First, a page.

I posted a few days ago about the challenge of Operational Transparency for brands, and the recent Wal-Mart snafu regarding blog transparency and the backlash that resulted.
Caffeine Marketing recently reported on similar backlash with Diddy+BurgerKing. I reprint below:
When DiddyTV partnered with Burger King to bring the rap star’s personal diary to YouTube, an almost instant negative response was heard around the social networking world. MTV explained how the DiddyTV video diary created an instant negative response from users. Within hours of the DiddyTV’s launch there were over 1,700 negative comments left. Such commentes included “Diddy supporting Burger King will make me not want to go eat there now, I’ll go to Wendys.”
Lynne Johnson of Fast Company says that it could be worse. She points out that marketers need to be extremely delicate when entering social networking sites such as YouTube, MySpace, and Facebook.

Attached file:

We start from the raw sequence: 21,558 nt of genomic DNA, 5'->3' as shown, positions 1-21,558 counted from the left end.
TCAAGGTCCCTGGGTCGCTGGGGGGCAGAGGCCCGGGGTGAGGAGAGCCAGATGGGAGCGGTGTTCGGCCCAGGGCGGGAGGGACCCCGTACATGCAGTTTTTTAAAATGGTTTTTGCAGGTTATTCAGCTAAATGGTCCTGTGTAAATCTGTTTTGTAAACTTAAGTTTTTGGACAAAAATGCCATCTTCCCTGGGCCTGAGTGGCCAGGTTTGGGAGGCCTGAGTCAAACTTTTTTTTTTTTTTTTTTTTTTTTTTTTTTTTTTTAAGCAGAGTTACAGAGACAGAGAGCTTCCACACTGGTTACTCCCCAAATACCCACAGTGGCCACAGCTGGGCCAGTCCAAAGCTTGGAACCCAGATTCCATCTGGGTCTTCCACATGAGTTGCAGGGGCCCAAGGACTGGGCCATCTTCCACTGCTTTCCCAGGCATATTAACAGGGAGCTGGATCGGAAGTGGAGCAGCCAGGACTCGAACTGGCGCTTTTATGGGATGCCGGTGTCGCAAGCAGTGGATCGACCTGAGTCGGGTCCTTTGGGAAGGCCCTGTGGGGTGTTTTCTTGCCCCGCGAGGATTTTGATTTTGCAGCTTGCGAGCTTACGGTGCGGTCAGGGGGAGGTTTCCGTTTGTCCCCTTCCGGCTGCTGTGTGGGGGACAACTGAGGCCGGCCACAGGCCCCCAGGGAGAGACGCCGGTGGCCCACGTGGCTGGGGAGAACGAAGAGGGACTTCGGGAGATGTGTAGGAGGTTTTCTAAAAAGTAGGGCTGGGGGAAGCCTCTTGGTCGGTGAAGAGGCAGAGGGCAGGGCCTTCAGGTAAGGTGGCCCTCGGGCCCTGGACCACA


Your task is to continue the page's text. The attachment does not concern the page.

The Facebook Backlash took an enormous toll on Facebook and DiddyTV should have taken precedent when entering the YouTube market. The discussion of delicately entering social networking sites is the subject matter of a recent New York Times story that discusses the encroachment of marketers. New York Times brought up the important point that MARKETERS AND ADVERTISERS NEED TO BRING SUSTAINABLE VALUE TO THESE SITES AND ADD VALUE TO THE USER'S EXPERIENCE. The article also explains that a successful social networking campaign does not push the conusmer, rather, they provide blended content.
via Caffeine Marketing
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Wednesday, October 18, 2006
Posted by AKI SYSTEMS 2600 at 10/18/2006 01:56:00 PM